Cell Phone as a Platform for Healthcare Awards from MSR

CITRIS projects at Berkeley and Santa Cruz using cell phones as a healthcare platform are among the projects supported by a recent Microsoft Research initiative.


CellScope: Portable Low-cost Imaging for
Disease Diagnosis

Daniel Fletcher, University of California,
Berkeley, USA

Effective healthcare requires reliable patient data and a trained physician
to interpret the data and guide treatment. In many developing countries,
bringing those two components together – reliable data and trained physicians –
is a tremendous challenge. Healthcare personnel are frequently under-trained and
under-equipped, often facing excessive patient loads with minimal equipment.
Light microscopy is one of the most important clinical tools for routine
examinations. However, high-quality light microscopes commonly available in the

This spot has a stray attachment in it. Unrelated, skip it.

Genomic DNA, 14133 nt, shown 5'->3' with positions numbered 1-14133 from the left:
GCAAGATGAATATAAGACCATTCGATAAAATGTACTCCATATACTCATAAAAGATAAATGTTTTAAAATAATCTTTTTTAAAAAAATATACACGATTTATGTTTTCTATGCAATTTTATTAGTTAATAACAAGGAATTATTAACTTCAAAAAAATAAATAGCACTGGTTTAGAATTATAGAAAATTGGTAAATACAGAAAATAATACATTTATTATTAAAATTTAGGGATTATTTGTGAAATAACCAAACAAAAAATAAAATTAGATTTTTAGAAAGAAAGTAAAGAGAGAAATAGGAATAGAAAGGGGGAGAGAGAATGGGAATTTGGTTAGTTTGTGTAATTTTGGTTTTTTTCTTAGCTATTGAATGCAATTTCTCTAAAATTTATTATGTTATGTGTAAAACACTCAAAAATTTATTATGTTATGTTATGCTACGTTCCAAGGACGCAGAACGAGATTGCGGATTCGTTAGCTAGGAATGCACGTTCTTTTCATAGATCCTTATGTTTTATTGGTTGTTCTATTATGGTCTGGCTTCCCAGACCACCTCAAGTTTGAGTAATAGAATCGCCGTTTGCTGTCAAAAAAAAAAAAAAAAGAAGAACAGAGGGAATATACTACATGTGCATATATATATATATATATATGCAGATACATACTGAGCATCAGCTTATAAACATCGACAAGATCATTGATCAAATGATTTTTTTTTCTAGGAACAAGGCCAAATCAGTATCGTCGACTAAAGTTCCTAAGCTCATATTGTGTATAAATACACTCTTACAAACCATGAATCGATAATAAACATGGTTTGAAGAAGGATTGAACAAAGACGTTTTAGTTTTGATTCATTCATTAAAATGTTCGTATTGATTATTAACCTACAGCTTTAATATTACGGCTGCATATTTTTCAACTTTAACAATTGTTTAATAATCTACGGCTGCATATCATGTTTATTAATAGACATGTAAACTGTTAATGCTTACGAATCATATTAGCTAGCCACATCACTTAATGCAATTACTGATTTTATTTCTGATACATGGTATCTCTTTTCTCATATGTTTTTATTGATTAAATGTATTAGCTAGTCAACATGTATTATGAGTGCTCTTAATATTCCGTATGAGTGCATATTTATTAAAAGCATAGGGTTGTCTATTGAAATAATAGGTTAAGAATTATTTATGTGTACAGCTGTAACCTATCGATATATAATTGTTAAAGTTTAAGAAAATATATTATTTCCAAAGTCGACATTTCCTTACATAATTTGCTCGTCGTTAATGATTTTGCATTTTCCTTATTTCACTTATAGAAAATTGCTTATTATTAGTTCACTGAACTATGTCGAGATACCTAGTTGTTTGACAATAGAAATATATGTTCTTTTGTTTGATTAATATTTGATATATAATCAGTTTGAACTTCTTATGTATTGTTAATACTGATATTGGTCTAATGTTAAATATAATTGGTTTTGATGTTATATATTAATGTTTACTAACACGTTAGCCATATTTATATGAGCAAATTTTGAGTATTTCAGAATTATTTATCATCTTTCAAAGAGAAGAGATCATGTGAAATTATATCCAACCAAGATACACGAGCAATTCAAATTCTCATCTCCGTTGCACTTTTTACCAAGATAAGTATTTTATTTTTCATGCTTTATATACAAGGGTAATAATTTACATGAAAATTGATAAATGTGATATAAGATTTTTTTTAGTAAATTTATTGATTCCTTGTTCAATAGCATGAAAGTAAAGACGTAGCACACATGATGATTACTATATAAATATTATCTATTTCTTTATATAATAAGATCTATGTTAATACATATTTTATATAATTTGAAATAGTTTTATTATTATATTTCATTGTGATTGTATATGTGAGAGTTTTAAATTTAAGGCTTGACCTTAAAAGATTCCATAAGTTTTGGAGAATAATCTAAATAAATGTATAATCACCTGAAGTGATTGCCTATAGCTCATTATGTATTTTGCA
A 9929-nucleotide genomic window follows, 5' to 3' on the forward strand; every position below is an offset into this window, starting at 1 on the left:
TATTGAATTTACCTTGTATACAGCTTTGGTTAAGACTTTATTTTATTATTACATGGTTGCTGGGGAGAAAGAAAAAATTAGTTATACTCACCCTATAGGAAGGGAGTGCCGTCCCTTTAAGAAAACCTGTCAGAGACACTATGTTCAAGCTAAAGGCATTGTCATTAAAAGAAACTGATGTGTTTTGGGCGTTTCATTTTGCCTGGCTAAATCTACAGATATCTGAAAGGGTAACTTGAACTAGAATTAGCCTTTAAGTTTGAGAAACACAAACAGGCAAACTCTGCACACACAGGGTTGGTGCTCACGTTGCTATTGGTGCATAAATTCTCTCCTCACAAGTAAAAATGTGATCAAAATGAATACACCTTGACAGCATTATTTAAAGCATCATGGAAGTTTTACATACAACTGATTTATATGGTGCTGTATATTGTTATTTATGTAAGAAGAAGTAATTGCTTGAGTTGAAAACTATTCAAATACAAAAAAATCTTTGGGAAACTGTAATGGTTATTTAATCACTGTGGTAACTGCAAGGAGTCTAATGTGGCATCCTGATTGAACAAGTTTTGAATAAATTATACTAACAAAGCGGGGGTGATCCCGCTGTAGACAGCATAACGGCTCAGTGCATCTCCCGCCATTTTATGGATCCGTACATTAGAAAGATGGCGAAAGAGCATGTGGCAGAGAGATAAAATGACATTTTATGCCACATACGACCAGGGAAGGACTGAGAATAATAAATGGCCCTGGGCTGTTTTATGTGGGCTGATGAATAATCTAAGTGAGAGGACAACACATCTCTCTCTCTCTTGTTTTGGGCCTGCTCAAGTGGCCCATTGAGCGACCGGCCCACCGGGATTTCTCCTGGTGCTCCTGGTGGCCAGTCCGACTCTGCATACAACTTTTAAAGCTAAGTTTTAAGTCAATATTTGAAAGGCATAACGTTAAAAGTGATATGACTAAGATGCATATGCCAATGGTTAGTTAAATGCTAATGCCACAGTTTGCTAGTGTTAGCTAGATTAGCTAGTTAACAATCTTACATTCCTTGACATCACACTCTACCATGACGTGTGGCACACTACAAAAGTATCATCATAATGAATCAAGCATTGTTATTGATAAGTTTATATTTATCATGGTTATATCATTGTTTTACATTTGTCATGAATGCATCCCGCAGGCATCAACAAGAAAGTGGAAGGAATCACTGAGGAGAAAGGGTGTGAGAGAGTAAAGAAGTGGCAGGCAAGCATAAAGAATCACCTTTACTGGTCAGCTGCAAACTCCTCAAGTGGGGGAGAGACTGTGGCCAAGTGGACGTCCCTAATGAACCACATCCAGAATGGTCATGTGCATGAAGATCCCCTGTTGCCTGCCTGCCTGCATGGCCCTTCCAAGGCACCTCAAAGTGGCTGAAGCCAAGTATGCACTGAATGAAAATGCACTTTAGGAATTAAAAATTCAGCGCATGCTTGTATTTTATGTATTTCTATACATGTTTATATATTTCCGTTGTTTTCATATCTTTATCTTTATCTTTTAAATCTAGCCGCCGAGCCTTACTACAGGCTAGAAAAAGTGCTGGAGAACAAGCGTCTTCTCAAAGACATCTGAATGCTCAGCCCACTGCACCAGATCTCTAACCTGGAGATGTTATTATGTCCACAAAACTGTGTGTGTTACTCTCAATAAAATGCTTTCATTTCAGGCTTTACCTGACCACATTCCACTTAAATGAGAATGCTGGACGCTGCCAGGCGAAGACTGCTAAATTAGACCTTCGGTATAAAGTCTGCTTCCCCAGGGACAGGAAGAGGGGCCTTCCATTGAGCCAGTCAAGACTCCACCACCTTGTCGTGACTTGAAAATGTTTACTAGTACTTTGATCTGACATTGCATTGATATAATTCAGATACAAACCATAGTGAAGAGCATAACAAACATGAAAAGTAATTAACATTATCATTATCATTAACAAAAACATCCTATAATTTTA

developed world are rarer than physicians in some developing countries. We are
working to turn the camera of a cell phone into a clinical-quality light
microscope that can transmit images of patient samples remotely for evaluation
by specialists. Such a cell phone microscope – which we call the CellScope –
will address both healthcare data collection and diagnosis problems in
developing countries by linking the two through wireless communication.


Virtual Speech Therapist for Stroke Survivors
with Aphasia in Rural Malaysia

Sri Kurniawan, Dominic
, University of California, Santa Cruz, USA

In Malaysia, 40,000 people suffer from stroke every year. Post-stroke
treatment focuses mainly on mobility therapy with a poor rehabilitation program
for stroke-acquired aphasia, a communication impairment that involves at least
some form of deficit in language comprehension. Lack of immediate and regular
access to speech therapy is one of the reasons that only 30% of stroke survivors
claimed only part recovery, with the problem more pronounced with those living
in rural areas. This project aims at developing cell phone-based communication
therapy for stroke survivors with aphasia living in rural Malaysia using an
animated virtual tutor.